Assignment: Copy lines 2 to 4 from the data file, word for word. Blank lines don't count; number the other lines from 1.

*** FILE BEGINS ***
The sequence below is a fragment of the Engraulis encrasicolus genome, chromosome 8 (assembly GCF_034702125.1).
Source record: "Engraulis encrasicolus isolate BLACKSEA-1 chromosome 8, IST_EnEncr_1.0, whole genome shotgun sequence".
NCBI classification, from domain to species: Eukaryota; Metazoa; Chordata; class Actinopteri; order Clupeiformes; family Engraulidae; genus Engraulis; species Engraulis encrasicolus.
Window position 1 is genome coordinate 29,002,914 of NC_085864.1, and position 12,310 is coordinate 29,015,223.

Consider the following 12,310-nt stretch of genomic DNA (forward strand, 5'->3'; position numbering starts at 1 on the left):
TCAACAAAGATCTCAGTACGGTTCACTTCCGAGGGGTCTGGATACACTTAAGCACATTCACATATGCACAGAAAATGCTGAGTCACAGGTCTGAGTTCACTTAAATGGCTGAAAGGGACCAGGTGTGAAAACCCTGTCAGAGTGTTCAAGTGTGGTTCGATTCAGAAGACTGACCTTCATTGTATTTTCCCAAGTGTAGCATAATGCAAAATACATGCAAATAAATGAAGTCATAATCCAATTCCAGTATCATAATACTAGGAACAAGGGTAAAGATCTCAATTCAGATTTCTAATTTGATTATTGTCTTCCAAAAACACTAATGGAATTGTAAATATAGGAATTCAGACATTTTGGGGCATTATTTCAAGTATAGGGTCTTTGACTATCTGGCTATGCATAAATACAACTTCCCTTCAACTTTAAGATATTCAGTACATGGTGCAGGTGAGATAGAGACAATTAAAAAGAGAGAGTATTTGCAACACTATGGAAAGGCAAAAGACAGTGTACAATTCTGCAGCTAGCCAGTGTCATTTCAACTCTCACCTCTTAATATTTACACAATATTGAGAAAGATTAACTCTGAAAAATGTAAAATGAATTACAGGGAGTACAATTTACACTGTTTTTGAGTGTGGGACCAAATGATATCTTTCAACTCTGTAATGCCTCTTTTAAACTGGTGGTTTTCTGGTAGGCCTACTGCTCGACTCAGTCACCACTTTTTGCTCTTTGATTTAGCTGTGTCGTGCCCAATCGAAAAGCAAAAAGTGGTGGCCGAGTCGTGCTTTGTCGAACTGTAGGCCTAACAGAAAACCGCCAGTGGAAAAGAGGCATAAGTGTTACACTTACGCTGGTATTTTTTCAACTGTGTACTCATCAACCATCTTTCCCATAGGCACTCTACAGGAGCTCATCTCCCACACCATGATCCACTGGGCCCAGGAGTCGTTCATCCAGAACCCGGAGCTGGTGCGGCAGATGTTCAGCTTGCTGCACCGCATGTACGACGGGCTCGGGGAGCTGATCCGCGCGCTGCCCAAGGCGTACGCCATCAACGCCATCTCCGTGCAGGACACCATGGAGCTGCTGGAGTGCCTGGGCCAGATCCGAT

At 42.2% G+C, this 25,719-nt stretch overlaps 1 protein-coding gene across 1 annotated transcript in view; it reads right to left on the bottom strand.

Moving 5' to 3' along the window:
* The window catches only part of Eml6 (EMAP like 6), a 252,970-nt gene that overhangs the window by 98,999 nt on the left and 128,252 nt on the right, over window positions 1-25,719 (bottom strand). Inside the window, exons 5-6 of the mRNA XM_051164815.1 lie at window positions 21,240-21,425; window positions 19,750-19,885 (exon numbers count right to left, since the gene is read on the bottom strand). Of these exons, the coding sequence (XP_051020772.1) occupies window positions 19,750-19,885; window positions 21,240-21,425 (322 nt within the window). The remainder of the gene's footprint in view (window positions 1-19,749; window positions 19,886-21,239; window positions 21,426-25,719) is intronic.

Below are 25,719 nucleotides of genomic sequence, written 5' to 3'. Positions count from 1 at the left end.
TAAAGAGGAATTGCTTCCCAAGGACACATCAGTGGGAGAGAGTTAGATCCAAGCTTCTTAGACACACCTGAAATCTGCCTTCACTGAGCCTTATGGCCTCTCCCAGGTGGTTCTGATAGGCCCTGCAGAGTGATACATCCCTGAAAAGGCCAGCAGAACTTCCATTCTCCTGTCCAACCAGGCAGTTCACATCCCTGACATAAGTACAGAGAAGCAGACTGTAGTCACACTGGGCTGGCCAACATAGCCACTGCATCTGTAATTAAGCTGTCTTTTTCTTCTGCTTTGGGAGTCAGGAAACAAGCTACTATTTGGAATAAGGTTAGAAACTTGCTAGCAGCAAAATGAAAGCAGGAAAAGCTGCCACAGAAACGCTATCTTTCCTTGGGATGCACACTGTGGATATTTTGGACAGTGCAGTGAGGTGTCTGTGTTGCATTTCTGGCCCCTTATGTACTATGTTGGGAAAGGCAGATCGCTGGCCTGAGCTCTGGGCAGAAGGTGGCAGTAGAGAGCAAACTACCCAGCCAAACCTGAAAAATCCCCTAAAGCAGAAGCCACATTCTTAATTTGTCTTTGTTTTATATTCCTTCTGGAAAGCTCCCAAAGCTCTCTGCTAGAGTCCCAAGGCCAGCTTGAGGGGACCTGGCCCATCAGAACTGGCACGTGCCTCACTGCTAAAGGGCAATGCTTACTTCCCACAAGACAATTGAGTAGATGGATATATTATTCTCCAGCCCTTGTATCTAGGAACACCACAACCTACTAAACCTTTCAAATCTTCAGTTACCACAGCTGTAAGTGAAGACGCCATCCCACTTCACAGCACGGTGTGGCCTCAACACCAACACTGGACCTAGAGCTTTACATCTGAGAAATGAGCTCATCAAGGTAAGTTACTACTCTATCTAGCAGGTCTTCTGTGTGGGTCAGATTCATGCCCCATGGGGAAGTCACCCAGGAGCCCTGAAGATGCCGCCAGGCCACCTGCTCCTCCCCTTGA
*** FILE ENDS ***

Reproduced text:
Source record: "Engraulis encrasicolus isolate BLACKSEA-1 chromosome 8, IST_EnEncr_1.0, whole genome shotgun sequence".
NCBI classification, from domain to species: Eukaryota; Metazoa; Chordata; class Actinopteri; order Clupeiformes; family Engraulidae; genus Engraulis; species Engraulis encrasicolus.
Window position 1 is genome coordinate 29,002,914 of NC_085864.1, and position 12,310 is coordinate 29,015,223.